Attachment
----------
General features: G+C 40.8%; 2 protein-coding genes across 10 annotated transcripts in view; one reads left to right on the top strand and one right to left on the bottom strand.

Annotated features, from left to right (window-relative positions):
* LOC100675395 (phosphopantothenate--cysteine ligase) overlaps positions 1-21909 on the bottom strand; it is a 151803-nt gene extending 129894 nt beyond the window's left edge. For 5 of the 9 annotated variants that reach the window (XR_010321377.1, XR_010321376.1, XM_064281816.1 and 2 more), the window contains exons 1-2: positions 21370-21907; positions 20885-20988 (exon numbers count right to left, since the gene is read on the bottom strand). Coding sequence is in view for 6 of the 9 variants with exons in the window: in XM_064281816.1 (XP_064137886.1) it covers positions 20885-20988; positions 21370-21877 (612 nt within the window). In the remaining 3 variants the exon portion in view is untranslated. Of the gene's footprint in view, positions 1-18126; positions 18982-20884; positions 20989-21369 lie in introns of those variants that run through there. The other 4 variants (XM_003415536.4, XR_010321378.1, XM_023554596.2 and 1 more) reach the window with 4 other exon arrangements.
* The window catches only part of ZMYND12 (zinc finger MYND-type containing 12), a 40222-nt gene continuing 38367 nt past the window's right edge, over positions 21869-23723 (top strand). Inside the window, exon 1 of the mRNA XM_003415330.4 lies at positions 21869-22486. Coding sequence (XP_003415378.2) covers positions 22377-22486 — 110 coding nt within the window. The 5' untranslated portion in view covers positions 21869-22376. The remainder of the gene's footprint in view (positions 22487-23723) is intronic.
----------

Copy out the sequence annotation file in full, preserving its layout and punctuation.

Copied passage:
General features: G+C 40.8%; 2 protein-coding genes across 10 annotated transcripts in view; one reads left to right on the top strand and one right to left on the bottom strand.

Annotated features, from left to right (window-relative positions):
* LOC100675395 (phosphopantothenate--cysteine ligase) overlaps positions 1-21909 on the bottom strand; it is a 151803-nt gene extending 129894 nt beyond the window's left edge. For 5 of the 9 annotated variants that reach the window (XR_010321377.1, XR_010321376.1, XM_064281816.1 and 2 more), the window contains exons 1-2: positions 21370-21907; positions 20885-20988 (exon numbers count right to left, since the gene is read on the bottom strand). Coding sequence is in view for 6 of the 9 variants with exons in the window: in XM_064281816.1 (XP_064137886.1) it covers positions 20885-20988; positions 21370-21877 (612 nt within the window). In the remaining 3 variants the exon portion in view is untranslated. Of the gene's footprint in view, positions 1-18126; positions 18982-20884; positions 20989-21369 lie in introns of those variants that run through there. The other 4 variants (XM_003415536.4, XR_010321378.1, XM_023554596.2 and 1 more) reach the window with 4 other exon arrangements.
* The window catches only part of ZMYND12 (zinc finger MYND-type containing 12), a 40222-nt gene continuing 38367 nt past the window's right edge, over positions 21869-23723 (top strand). Inside the window, exon 1 of the mRNA XM_003415330.4 lies at positions 21869-22486. Coding sequence (XP_003415378.2) covers positions 22377-22486 — 110 coding nt within the window. The 5' untranslated portion in view covers positions 21869-22376. The remainder of the gene's footprint in view (positions 22487-23723) is intronic.